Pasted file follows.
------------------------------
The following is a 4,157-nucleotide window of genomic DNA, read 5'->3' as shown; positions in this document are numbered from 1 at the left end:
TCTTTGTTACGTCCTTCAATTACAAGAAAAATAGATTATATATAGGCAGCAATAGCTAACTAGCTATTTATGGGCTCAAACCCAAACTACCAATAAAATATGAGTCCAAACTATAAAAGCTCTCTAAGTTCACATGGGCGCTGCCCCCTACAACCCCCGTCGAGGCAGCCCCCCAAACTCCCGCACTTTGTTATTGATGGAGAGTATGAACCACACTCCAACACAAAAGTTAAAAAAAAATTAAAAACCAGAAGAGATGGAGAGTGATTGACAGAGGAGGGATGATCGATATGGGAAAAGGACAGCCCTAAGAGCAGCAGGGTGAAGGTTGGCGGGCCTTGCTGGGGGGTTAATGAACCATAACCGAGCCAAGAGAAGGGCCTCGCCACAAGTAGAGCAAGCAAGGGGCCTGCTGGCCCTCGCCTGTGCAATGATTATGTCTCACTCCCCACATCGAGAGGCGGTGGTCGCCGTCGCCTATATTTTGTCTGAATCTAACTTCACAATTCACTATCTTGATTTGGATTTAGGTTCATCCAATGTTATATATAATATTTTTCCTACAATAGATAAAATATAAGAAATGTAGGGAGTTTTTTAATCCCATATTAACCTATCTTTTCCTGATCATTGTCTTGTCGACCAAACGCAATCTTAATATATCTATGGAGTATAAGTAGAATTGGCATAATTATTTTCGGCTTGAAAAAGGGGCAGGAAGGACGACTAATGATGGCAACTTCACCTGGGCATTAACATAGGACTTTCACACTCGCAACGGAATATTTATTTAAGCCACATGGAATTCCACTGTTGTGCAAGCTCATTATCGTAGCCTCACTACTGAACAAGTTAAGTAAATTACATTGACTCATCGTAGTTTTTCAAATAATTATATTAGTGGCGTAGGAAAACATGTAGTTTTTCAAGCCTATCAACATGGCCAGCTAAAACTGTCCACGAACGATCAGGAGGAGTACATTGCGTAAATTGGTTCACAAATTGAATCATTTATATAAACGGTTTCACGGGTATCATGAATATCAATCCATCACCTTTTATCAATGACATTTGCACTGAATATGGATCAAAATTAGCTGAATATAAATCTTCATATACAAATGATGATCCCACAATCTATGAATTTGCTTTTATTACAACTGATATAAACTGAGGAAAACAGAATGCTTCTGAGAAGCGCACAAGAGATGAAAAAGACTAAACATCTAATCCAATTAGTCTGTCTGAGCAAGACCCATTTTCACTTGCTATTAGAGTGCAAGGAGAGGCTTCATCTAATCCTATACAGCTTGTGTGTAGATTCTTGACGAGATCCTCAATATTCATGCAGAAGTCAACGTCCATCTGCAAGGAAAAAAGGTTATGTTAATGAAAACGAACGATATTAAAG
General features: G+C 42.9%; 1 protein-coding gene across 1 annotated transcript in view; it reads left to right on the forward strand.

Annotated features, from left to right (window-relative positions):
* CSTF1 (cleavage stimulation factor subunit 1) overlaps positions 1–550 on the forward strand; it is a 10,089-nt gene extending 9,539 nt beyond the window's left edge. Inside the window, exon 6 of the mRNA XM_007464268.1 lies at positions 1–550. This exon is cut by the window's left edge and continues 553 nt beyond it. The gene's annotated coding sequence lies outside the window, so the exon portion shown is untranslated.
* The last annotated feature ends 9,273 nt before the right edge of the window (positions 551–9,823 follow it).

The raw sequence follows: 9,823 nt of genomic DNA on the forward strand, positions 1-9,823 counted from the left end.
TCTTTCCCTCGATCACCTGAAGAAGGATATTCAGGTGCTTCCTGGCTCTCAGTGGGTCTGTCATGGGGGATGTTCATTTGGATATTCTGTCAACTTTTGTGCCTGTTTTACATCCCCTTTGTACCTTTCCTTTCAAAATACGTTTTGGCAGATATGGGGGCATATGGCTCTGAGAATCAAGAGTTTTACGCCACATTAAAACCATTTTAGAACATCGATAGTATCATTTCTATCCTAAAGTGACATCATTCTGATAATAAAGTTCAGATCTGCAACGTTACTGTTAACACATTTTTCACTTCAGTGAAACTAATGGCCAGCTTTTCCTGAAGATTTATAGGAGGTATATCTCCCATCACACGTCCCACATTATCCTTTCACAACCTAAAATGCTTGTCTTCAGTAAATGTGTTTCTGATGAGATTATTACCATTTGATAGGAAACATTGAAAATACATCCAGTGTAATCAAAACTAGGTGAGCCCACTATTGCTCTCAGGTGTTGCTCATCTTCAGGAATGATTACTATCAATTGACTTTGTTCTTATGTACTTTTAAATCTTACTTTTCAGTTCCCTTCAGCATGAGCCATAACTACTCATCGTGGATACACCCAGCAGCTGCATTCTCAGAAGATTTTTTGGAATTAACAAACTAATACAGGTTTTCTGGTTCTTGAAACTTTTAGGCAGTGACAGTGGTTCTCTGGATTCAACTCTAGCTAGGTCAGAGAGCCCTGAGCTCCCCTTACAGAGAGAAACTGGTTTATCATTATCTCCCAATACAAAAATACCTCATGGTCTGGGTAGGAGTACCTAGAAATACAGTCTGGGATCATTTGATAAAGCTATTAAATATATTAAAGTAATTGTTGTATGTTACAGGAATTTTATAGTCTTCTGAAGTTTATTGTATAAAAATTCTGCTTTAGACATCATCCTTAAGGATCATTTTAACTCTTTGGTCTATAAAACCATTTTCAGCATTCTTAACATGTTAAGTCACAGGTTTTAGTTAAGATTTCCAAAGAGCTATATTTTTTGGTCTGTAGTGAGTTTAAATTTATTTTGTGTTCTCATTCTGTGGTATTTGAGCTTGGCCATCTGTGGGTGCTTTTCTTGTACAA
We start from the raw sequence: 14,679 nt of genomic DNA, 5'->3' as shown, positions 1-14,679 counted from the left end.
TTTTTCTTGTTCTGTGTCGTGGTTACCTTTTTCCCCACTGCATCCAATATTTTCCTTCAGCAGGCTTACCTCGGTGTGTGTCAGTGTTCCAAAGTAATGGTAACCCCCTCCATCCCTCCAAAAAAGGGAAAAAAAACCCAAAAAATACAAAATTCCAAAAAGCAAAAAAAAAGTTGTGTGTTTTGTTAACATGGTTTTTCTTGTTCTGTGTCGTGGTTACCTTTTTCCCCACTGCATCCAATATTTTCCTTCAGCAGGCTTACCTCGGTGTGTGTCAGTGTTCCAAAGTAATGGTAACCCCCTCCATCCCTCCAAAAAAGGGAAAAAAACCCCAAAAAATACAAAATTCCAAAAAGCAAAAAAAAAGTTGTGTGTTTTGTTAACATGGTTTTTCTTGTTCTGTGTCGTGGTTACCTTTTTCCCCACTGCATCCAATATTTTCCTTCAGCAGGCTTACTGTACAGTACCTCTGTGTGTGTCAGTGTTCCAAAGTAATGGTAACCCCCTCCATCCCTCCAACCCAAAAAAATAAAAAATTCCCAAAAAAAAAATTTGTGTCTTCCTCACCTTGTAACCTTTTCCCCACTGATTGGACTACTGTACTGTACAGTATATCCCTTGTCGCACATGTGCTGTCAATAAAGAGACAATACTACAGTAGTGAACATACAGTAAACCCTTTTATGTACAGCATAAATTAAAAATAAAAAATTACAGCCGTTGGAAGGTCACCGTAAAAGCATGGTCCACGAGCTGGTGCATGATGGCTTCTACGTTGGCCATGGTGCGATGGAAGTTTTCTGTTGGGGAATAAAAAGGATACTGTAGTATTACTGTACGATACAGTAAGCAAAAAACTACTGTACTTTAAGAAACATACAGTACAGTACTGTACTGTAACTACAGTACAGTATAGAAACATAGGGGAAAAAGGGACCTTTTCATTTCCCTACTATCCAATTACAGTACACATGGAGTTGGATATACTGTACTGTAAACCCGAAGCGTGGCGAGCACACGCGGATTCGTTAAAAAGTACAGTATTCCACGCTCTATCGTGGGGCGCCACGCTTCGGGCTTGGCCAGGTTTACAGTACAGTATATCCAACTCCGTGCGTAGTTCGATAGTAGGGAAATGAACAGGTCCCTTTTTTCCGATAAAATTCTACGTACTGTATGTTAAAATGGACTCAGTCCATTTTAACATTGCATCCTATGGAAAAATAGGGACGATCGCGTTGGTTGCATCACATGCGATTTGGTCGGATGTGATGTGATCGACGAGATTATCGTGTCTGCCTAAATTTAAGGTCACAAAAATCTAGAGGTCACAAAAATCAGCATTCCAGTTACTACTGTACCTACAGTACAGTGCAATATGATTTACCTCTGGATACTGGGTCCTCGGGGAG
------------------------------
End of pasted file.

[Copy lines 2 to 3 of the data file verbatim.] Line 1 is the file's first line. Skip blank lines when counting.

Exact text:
TCTTTGTTACGTCCTTCAATTACAAGAAAAATAGATTATATATAGGCAGCAATAGCTAACTAGCTATTTATGGGCTCAAACCCAAACTACCAATAAAATATGAGTCCAAACTATAAAAGCTCTCTAAGTTCACATGGGCGCTGCCCCCTACAACCCCCGTCGAGGCAGCCCCCCAAACTCCCGCACTTTGTTATTGATGGAGAGTATGAACCACACTCCAACACAAAAGTTAAAAAAAAATTAAAAACCAGAAGAGATGGAGAGTGATTGACAGAGGAGGGATGATCGATATGGGAAAAGGACAGCCCTAAGAGCAGCAGGGTGAAGGTTGGCGGGCCTTGCTGGGGGGTTAATGAACCATAACCGAGCCAAGAGAAGGGCCTCGCCACAAGTAGAGCAAGCAAGGGGCCTGCTGGCCCTCGCCTGTGCAATGATTATGTCTCACTCCCCACATCGAGAGGCGGTGGTCGCCGTCGCCTATATTTTGTCTGAATCTAACTTCACAATTCACTATCTTGATTTGGATTTAGGTTCATCCAATGTTATATATAATATTTTTCCTACAATAGATAAAATATAAGAAATGTAGGGAGTTTTTTAATCCCATATTAACCTATCTTTTCCTGATCATTGTCTTGTCGACCAAACGCAATCTTAATATATCTATGGAGTATAAGTAGAATTGGCATAATTATTTTCGGCTTGAAAAAGGGGCAGGAAGGACGACTAATGATGGCAACTTCACCTGGGCATTAACATAGGACTTTCACACTCGCAACGGAATATTTATTTAAGCCACATGGAATTCCACTGTTGTGCAAGCTCATTATCGTAGCCTCACTACTGAACAAGTTAAGTAAATTACATTGACTCATCGTAGTTTTTCAAATAATTATATTAGTGGCGTAGGAAAACATGTAGTTTTTCAAGCCTATCAACATGGCCAGCTAAAACTGTCCACGAACGATCAGGAGGAGTACATTGCGTAAATTGGTTCACAAATTGAATCATTTATATAAACGGTTTCACGGGTATCATGAATATCAATCCATCACCTTTTATCAATGACATTTGCACTGAATATGGATCAAAATTAGCTGAATATAAATCTTCATATACAAATGATGATCCCACAATCTATGAATTTGCTTTTATTACAACTGATATAAACTGAGGAAAACAGAATGCTTCTGAGAAGCGCACAAGAGATGAAAAAGACTAAACATCTAATCCAATTAGTCTGTCTGAGCAAGACCCATTTTCACTTGCTATTAGAGTGCAAGGAGAGGCTTCATCTAATCCTATACAGCTTGTGTGTAGATTCTTGACGAGATCCTCAATATTCATGCAGAAGTCAACGTCCATCTGCAAGGAAAAAAGGTTATGTTAATGAAAACGAACGATATTAAAG
General features: G+C 42.9%; 1 protein-coding gene across 1 annotated transcript in view; it reads left to right on the forward strand.